Off-Campus Study as a High-Impact Practice
A single off-campus study program can bring together multiple high-impact practices. We call this the multiplier effect. In addition to experiences with diversity and engagement in global learning, off-campus study teaching and learning regularly includes the following practices:
- Common intellectual experiences. In some programs students take many of their courses together, but even when this is not the case the curricular components alone often unify them in their intellectual endeavors.
- Learning Communities. Most OCS programs naturally form learning communities. AAC&U advocates that such groups, while encouraging integration of learning across courses, involve students with topics and issues that matter beyond the classroom. On most off-campus study programs, students benefit from the interdisciplinary study of just such larger global issues.
- Writing-intensive courses. Not all programs are writing intensive, but many engage students in journaling and reflective writing that creates an ideal environment for recording and reflecting on their experiences.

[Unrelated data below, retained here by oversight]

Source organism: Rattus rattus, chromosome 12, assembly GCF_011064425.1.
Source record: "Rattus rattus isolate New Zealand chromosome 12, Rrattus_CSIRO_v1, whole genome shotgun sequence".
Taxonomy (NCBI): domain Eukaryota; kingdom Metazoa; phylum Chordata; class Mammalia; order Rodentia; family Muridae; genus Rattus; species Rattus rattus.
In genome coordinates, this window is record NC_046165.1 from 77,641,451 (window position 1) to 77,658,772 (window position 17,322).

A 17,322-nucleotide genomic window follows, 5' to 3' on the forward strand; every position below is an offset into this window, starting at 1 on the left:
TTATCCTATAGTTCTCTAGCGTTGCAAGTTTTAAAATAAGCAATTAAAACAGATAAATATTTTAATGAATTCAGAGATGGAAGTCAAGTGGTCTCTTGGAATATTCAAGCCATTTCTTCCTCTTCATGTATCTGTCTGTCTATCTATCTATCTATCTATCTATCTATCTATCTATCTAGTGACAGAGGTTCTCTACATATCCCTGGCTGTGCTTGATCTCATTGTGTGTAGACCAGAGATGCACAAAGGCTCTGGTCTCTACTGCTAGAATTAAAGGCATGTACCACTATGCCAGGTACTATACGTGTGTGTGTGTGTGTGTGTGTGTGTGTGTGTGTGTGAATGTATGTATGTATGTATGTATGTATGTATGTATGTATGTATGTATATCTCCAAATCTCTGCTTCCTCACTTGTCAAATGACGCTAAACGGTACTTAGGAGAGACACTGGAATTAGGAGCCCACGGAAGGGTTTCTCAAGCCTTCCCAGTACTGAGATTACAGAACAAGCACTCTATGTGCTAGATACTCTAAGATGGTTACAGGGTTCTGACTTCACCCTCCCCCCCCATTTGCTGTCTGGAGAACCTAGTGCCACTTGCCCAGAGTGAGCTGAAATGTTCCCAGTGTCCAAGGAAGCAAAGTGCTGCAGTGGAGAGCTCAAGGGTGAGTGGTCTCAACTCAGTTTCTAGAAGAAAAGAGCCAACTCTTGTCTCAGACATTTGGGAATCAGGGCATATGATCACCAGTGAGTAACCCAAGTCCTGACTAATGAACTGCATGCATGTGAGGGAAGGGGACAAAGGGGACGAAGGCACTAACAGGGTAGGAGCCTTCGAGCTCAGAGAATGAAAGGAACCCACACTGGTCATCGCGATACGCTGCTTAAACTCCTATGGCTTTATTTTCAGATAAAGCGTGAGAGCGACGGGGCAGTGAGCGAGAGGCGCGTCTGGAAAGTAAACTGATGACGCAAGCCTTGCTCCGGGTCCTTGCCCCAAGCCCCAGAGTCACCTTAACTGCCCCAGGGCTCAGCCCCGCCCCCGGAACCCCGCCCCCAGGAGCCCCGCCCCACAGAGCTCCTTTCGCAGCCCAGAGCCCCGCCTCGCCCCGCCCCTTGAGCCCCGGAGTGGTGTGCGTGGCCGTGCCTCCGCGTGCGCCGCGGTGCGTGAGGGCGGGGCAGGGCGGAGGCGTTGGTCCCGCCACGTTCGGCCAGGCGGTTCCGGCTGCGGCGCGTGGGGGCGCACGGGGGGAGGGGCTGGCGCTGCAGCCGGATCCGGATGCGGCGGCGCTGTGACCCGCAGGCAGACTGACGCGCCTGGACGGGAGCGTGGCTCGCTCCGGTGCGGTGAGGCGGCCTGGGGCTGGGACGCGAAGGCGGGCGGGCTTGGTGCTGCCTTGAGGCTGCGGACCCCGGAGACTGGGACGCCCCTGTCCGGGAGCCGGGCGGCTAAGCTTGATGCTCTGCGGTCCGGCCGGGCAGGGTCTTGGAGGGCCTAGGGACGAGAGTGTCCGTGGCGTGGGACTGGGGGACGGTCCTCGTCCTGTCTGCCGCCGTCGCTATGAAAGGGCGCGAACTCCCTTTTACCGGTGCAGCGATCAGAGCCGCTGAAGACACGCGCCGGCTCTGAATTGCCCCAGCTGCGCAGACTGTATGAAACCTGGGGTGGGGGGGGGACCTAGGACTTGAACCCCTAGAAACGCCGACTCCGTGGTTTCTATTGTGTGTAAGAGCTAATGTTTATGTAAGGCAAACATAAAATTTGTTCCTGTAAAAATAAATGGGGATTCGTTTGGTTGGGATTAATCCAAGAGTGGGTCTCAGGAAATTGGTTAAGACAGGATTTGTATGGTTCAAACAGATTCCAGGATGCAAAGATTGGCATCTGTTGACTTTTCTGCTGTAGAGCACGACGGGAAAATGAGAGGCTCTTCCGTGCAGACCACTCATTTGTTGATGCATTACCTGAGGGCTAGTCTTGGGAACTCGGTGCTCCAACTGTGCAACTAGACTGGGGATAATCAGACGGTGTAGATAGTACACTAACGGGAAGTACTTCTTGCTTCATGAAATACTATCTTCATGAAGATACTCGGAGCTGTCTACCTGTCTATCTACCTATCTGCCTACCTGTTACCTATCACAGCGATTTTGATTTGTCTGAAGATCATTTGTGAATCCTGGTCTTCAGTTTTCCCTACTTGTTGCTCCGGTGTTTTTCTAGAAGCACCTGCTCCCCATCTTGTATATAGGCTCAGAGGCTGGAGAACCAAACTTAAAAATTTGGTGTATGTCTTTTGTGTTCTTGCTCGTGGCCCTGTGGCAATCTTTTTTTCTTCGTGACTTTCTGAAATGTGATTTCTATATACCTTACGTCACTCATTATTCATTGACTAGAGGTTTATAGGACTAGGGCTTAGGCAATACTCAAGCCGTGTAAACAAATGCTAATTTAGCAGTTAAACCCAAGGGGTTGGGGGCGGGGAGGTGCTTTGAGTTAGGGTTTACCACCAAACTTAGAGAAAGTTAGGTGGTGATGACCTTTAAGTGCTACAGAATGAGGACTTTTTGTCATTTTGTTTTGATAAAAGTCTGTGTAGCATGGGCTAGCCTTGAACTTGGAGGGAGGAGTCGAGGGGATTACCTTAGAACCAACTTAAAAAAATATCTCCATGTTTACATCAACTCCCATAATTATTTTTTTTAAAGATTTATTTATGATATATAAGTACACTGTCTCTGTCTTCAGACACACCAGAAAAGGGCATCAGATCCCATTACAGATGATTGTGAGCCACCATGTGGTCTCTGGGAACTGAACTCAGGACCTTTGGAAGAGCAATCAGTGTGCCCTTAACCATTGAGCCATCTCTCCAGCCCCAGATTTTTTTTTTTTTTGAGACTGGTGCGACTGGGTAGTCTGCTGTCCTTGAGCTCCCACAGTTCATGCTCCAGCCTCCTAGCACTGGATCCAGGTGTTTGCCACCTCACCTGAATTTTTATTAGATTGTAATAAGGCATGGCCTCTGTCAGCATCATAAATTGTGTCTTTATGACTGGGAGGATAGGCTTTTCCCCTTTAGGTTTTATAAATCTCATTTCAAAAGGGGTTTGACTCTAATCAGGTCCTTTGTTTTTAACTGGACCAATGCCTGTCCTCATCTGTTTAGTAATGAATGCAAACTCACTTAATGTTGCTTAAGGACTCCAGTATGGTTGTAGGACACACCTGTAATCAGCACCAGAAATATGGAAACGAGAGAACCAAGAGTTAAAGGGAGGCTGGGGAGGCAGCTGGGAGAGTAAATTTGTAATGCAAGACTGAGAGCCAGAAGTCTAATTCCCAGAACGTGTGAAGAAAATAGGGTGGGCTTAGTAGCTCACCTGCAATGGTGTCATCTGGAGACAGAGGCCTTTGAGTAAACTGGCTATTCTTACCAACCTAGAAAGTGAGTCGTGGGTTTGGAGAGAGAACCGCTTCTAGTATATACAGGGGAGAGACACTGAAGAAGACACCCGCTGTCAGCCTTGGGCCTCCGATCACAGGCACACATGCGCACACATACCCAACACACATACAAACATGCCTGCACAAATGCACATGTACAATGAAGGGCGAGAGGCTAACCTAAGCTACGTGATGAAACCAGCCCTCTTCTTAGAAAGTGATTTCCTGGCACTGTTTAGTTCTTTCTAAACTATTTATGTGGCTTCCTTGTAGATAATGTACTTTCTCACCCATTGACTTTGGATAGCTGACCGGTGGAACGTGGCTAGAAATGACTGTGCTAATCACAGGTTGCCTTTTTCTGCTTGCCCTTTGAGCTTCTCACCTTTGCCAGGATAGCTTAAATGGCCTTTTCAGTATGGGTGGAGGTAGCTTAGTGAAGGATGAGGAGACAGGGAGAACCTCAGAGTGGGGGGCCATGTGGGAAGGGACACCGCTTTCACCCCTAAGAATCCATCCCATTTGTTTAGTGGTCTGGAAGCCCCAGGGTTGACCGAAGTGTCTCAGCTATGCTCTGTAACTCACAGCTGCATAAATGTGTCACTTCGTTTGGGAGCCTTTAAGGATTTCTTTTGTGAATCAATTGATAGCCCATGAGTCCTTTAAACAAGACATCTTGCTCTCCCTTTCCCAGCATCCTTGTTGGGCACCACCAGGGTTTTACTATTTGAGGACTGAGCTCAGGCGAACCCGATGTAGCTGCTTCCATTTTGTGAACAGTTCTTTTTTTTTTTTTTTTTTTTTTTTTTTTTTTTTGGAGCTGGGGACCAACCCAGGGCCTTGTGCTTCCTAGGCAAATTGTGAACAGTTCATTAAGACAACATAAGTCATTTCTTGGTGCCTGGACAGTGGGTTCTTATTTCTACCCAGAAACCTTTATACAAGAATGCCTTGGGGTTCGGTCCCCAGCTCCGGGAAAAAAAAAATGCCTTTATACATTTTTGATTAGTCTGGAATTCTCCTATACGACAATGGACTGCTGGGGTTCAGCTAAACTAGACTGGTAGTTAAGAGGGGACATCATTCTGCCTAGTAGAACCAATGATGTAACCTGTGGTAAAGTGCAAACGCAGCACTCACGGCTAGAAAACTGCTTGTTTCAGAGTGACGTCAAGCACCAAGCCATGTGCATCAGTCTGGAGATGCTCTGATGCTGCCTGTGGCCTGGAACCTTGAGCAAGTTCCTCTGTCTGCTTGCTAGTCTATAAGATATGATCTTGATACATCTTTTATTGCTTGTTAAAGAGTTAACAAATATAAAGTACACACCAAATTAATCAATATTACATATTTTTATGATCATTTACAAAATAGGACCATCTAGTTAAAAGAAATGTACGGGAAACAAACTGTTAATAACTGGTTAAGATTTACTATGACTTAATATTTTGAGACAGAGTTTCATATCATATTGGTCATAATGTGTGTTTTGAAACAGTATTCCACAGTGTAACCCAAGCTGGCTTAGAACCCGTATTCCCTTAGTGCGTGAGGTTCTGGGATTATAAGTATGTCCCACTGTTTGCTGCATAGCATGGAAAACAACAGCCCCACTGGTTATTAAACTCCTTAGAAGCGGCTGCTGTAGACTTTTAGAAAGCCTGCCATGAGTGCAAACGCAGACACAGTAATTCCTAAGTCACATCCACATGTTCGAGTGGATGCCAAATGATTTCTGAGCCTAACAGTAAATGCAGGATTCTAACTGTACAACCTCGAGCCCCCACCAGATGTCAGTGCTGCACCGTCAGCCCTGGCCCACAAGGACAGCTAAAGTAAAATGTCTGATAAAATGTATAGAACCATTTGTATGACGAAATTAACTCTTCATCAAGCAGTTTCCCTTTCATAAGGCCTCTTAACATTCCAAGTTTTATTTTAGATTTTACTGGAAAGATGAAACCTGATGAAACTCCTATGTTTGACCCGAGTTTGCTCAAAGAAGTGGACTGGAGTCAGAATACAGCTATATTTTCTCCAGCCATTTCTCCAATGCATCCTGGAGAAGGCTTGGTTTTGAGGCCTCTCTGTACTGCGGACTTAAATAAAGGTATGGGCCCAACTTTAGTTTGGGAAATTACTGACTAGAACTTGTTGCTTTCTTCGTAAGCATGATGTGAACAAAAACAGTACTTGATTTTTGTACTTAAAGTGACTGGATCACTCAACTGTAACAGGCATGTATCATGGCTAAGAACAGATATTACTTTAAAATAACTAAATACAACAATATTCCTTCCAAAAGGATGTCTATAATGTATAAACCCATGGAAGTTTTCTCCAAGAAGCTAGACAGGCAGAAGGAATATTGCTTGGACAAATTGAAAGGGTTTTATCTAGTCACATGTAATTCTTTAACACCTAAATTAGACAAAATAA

- Collaborative assignments and projects. Team-based work is frequently an aspect of-off-campus study, made easier by the fact that the students are engaged in a common intellectual experience and are often part of a learning community.
- Undergraduate research. Many programs include research components, which range from scientific fieldwork to ethnographic research to cultural observations exercises or even academic research in otherwise inaccessible libraries and archives.
- Service-learning, community-based learning. Because students are typically eager to connect with the communities in which they live and study, many programs offer service-learning and community engagement components.
- Internships. Program-embedded internship opportunities are growing in importance. In addition to the professional experience they provide, they establish connections to the community and provide opportunities to practice cultural and language skills.
- Capstone courses and projects. Many programs lead to culminating projects that bring together different experiences, courses, and types of learning. Alternatively, at some institutions, students may continue their off-campus work once they return to campus where their work evolves into a senior thesis or capstone projects for their undergraduate studies.
(Adapted from Carpenter, Scott D., Kaufman, H., Torp, M. (2019) Integrating Worlds. How Off-Campus Study Can Transform Undergraduate Education. Sterlin, VA: Stylus, 5-6)
LTC Lunch video 11/8/2016